Equality deals with the actual patterns in which something, say income or education, is distributed among members of a particular group. One can statistically assess the equality of an income distribution by measuring deviations from some hypothetically completely equal situation (…) Several facets of [educational] equality can be distinguished: (a) equality of access: the probabilities of children from different social groupings getting into the school system; (b) equality of survival: the probabilities of children from various social groupings staying in the school system to some defined level, usually the end of a complete cycle; (c) equality of output: the probabilities that children from various social groupings will learn the same things to the same level at a defined point in the school system; (d) equality of outcome: the probabilities that children from various social groupings will live relatively similar lives subsequent to and as a result of schooling.

    EXAMPLE OF USE

    The two major arguments concerning the development of schools catering specifi cally for certain groups of students relate to their dual roles of promoting equality and social incorporation (Inglis, 2008: 57).

  • +

    DEFINITION

    In education, the extent to which access and opportunities for children and adults are just and fair. This implies reduction of disparities based on gender, poverty, residence, ethnicity, language, and other characteristics.

    UNESCO.2008. Education for All by 2015: will we make it? EFA global monitoring report, 2008. Paris: UNESCO.

    EXAMPLE OF USE

    This criterion refers to a universally accepted goal of schooling: the quest for fairness in access to educational opportunities, resources and outcomes by gender, social class, race, language origins and geographical location of students. Equity can be assessed in terms of inputs – do all students receive an appropriate amount of funding and resources from the state, commensurate with their needs? Do students with special needs get appropriate schooling? Equity can also be assessed in terms of outcomes – do all students finish their schooling with sufficient skills and a fair opportunity to progress in life? (Belfield and Levin, 2002: 46).

    Belfield, Clive R., et Henry M. Levin. 2002. Education privatization: causes, consequences and planning implications. Fundamentals of Educational Planning 74. Paris: UNESCO-IIEP.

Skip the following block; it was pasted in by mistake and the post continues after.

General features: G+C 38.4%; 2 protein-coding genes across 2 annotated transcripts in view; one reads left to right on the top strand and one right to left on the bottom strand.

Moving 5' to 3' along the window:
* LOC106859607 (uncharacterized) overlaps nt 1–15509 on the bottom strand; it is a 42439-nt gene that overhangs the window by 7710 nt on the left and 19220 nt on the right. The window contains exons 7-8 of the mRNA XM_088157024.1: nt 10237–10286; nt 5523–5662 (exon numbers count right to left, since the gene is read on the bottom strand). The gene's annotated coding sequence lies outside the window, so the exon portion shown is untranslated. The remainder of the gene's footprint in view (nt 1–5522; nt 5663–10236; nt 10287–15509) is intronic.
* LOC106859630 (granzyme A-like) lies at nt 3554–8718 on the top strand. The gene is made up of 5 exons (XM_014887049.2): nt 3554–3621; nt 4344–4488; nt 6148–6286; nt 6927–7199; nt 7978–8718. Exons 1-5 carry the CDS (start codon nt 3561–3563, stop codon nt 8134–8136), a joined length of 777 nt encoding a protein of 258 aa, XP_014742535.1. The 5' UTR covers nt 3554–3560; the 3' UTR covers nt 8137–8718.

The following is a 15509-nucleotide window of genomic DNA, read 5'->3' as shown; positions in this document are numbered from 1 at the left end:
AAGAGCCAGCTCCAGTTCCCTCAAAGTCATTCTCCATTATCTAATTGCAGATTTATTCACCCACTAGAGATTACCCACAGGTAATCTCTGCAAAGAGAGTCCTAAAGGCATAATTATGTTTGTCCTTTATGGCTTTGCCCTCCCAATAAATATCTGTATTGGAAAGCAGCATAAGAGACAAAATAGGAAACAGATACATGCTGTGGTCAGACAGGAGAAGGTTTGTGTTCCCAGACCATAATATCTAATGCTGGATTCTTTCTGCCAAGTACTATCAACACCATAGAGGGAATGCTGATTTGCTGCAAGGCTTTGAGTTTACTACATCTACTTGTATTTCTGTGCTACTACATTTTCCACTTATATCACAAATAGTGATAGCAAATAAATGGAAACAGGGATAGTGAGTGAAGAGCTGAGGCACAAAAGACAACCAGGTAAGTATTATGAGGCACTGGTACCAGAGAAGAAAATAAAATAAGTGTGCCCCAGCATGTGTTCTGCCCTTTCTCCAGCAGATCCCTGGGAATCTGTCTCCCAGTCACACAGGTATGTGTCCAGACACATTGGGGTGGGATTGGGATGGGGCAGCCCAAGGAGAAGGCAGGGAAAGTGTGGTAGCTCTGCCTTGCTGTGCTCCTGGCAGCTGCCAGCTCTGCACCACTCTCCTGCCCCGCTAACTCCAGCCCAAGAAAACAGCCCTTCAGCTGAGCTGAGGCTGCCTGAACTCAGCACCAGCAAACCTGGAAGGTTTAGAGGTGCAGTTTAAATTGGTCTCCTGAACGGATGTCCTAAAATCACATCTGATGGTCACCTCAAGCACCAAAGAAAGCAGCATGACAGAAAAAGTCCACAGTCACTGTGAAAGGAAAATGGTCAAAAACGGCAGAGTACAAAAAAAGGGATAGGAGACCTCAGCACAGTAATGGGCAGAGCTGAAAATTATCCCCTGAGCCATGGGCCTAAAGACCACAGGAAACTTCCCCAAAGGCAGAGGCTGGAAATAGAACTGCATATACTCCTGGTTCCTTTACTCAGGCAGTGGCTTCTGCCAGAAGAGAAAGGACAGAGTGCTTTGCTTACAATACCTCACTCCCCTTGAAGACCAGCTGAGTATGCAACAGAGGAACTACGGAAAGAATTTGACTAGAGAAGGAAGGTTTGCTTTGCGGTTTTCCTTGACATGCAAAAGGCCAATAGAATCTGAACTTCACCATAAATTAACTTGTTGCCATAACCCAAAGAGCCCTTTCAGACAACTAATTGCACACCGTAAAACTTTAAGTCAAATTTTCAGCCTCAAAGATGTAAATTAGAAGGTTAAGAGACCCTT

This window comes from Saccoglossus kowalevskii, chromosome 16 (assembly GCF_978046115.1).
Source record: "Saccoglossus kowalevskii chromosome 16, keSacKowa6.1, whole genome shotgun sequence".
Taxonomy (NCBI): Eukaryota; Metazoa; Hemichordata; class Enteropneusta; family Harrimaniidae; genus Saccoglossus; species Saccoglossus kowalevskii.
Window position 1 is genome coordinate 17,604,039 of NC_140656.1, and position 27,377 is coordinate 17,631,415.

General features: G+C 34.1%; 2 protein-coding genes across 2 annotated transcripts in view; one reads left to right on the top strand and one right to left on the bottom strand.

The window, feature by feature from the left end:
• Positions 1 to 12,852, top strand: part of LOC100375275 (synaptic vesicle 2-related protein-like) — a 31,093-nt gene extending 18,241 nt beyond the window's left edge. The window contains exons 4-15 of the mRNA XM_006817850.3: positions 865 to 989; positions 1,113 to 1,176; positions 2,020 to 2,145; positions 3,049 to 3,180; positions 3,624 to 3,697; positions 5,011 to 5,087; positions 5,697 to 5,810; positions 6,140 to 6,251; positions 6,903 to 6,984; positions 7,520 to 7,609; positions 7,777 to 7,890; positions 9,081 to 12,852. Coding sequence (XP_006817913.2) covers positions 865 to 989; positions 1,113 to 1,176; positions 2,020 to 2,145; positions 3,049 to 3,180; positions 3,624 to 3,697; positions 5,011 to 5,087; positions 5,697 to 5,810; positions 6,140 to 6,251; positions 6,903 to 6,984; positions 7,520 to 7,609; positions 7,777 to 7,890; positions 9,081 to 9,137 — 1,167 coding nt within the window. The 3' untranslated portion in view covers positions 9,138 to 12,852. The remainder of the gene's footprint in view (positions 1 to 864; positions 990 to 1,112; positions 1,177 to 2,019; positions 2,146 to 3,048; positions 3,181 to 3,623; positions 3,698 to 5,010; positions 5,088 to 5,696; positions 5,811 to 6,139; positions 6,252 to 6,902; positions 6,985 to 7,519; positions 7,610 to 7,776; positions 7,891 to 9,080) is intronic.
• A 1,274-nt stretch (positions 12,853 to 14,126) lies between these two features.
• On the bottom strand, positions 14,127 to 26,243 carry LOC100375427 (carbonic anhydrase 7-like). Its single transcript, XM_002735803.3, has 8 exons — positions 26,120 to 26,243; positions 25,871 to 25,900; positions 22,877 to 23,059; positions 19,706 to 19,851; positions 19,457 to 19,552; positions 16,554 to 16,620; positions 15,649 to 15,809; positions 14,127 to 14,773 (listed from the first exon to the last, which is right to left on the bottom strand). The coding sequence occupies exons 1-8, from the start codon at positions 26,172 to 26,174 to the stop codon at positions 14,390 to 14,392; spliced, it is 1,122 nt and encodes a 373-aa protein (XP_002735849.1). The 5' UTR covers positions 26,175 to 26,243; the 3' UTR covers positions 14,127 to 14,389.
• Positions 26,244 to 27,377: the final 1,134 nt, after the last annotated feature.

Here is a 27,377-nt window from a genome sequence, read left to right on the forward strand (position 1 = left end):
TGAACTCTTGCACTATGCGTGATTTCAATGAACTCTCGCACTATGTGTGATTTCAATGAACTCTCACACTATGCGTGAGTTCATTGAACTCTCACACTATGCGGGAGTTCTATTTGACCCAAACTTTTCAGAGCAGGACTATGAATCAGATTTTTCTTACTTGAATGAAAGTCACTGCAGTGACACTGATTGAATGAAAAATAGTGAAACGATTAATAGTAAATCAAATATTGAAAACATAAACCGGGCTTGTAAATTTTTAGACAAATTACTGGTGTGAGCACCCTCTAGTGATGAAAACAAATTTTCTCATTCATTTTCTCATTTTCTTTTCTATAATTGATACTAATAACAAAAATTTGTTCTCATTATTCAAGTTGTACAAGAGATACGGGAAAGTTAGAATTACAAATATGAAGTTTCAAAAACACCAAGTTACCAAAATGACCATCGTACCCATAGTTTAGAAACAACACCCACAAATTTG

• DEFINITION

    Porlo general, este sistema consiste en una estructuracentral relativamente bien dotada y varias unidadesperiféricas de menor tamaño. Estas últimas puedenser escuelas con una sola aula, donde un docenteimparte clases a alumnos de diversos grados.

    UNESCO. 2010. Llegar a Los Marginados: Informe de Seguimiento de La EPT En El Mundo, 2010. Paris: UNESCO.

    EXAMPLE OF USE

    Los sistemas de escuelas satélites tienen que abordar problemas difíciles en lo tocante a la progresión de los alumnos de un grado al siguiente. La estructura del “núcleo” que se aplica en Bolivia trata de garantizar que los niños terminen la educación básica en el “consolidador” o colegio central. Otra estrategia consiste en crear escuelas satélites que ofrecen el ciclo integral de primaria, como las que se han implantado en comunidades rurales aisladas de Burkina Faso (UNESCO, 2010 : 217).

    UNESCO. 2010. Llegar a Los Marginados: Informe de Seguimiento de La EPT En El Mundo, 2010. Paris: UNESCO.
     
  • DEFINITION

    The external efficiency of an educational system is measured by looking at the success that the graduates of different levels of education have in the labour market relative to the costs of their education. For example, a system with low external efficiency may produce graduates that are not what society, the economy, or higher levels of education require. For example, they may be unemployable, too academically oriented, unwilling to work in rural areas, or prone to leave the country. It is important to have indicators of external efficiency not only to guide the allocation of government spending across levels of education, say pre-primary vs. upper secondary, but, also, across types of education. Thus, knowing the returns to general secondary vs. vocational secondary education would help guide a policy decision about whether or not to upgrade and expand vocational instruction.

    EXAMPLE OF USE

    Past reputation is not sufficient for financial sustainability even if heroic efforts are made in terms of internal efficiency (i.e. re-evaluating roles and responsibilities within the university) and external efficiency by increasing the employability of graduates (Williams and Kitaev, 2005: 134).